Clouds on Venus
Venus, Earth’s hot sister and the setting for my book “Clouds of Venus“, is completely enveloped in a dense atmosphere with numerous layers of clouds. Nevertheless, it has much in common with Earth. Both planets are similar in size and mass, they are both in the same orbital region known as the habitable zone, they both have solid surfaces and dense atmospheres. Therefore, studying weather on Venus can help researchers better understand weather on Earth as well. To do this, it would be important to be able to observe cloud movement on Venus day and night. However, nighttime has a major disadvantage: it is dark. Therefore, until now, only the weather on the side facing daylight was easily accessible for observation from Earth.
This is where the Venus Climate Orbiter Akatsuki comes in. Launched in 2010, it is the first Japanese probe to orbit another planet. Its mission is to observe Venus and its weather system with a variety of instruments on board. Akatsuki carries an infrared imager that does not rely on illumination from the Sun. While even this cannot directly resolve details on the night side of Venus, it now puts data in the hands of researchers that they can use to indirectly observe clouds on Venus.
“Small-scale cloud patterns in direct images are faint and often indistinguishable from background noise,” says Professor Takeshi Imamura of the Graduate School of Frontier Sciences at the University of Tokyo. “To see details, we had to suppress the noise. In astronomy and planetary science, it is common to combine, to stack images. However, Venus is a special case because the entire weather system rotates very quickly. Therefore, we had to compensate for this motion, known as superrotation, to highlight interesting formations for study. Graduate student Kiichi Fukuya developed a technique to overcome this difficulty.”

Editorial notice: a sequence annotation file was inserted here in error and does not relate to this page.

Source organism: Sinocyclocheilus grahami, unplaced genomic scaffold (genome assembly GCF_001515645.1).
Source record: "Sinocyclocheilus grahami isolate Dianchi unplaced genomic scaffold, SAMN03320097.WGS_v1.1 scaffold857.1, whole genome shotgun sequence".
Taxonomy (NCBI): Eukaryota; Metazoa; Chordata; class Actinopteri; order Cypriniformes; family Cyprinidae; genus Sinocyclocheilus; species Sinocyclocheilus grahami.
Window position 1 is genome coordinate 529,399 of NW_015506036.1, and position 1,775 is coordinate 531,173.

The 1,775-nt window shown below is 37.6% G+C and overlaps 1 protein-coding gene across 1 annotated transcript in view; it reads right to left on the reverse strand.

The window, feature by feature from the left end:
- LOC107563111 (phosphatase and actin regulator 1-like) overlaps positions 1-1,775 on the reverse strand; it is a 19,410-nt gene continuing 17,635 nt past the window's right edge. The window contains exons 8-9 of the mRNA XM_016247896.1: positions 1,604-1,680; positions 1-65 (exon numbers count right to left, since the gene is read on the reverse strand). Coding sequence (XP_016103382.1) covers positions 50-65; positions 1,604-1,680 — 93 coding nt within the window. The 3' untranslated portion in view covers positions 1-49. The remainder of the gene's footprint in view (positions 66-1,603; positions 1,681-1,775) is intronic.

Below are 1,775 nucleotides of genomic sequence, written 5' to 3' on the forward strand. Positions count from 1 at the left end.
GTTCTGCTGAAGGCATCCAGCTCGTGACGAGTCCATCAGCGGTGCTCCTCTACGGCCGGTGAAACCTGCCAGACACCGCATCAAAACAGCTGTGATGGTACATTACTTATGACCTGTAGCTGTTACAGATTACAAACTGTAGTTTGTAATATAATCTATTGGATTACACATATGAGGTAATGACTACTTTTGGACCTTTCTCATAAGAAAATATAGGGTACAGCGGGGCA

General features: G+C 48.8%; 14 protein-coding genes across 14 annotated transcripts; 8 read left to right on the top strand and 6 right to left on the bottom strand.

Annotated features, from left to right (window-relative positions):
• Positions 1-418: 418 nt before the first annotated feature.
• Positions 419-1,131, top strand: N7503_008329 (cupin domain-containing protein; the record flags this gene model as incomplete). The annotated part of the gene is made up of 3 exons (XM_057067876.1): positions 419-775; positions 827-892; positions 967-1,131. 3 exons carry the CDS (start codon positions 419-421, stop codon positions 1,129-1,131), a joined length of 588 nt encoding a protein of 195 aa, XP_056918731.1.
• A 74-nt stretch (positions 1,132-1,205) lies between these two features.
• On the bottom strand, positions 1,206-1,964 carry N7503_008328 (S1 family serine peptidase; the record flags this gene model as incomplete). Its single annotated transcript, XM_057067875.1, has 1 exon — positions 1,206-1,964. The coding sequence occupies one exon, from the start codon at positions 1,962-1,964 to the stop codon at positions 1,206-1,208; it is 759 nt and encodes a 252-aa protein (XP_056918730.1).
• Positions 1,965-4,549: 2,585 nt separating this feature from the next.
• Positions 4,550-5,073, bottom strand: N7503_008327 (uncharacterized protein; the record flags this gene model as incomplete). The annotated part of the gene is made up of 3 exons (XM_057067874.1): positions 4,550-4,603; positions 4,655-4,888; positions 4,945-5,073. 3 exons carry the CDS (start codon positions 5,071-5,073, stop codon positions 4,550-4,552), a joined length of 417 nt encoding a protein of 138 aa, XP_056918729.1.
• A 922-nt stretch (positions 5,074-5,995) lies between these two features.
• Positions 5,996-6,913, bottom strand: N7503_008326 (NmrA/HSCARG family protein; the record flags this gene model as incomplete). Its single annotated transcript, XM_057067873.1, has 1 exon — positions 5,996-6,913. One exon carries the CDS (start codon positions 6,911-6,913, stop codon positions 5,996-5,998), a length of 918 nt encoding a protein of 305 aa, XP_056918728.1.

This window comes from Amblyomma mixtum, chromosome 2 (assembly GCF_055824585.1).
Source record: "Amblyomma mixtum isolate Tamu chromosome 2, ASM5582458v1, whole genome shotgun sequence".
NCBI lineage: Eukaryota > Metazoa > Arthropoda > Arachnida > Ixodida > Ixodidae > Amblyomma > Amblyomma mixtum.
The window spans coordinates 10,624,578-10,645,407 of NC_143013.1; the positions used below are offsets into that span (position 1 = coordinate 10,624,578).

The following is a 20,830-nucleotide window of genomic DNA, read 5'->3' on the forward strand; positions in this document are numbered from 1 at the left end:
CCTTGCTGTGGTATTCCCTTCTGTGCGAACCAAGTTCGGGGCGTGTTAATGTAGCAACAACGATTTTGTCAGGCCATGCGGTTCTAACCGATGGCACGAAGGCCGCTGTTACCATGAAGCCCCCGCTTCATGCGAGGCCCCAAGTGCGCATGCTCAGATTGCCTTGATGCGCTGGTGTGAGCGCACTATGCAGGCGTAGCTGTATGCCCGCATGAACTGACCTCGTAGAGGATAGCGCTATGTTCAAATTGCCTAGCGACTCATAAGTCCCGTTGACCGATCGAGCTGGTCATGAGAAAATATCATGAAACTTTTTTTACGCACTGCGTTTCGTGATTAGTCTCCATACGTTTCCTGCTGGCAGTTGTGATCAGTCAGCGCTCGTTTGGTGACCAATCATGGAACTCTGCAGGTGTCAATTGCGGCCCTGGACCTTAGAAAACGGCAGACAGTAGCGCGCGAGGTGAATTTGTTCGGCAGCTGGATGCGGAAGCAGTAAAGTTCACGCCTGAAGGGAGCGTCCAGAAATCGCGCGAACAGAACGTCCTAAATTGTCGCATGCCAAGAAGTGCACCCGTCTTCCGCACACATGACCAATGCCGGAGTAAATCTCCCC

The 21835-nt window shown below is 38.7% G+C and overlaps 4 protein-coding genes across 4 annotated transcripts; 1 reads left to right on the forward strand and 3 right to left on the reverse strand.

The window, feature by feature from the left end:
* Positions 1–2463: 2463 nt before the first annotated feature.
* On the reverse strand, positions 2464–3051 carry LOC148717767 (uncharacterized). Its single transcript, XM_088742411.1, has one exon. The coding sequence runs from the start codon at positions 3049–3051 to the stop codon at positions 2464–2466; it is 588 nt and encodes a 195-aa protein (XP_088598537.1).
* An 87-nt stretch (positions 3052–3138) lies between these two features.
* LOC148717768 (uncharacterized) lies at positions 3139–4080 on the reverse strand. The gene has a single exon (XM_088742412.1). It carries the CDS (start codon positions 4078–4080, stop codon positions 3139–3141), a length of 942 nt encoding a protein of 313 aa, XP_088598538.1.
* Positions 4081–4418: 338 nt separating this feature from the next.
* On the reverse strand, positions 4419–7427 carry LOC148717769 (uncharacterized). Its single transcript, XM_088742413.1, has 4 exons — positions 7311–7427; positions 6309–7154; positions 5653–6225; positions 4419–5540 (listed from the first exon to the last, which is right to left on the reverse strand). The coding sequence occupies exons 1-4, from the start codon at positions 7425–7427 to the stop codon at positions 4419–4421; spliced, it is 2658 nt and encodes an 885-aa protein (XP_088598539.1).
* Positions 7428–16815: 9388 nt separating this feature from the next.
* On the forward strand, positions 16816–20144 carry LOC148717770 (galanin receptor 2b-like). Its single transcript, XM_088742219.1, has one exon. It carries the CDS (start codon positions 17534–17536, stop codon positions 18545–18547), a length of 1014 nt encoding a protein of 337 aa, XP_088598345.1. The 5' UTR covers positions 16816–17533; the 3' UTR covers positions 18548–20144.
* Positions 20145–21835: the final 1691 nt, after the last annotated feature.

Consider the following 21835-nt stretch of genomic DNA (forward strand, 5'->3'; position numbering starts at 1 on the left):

Superrotation is a meteorological phenomenon that Earth is fortunate not to experience. It is a violent east-west circulation of the entire weather system around the planet’s equator, and it dwarfs all of Earth’s extreme winds. Imamura and his team are exploring the mechanisms that maintain this superrotation and believe that the characteristics of Venus’ nighttime weather could help explain it.
“We are finally able to observe the north-south winds, known as meridional circulation, at night. What is surprising is that these are in the opposite direction than during the day,” Imamura said. “Such a dramatic change cannot occur without significant consequences. This observation could help us build more accurate models of the weather system on Venus, which will hopefully clarify some long-unanswered questions about weather on Venus and probably on Earth.”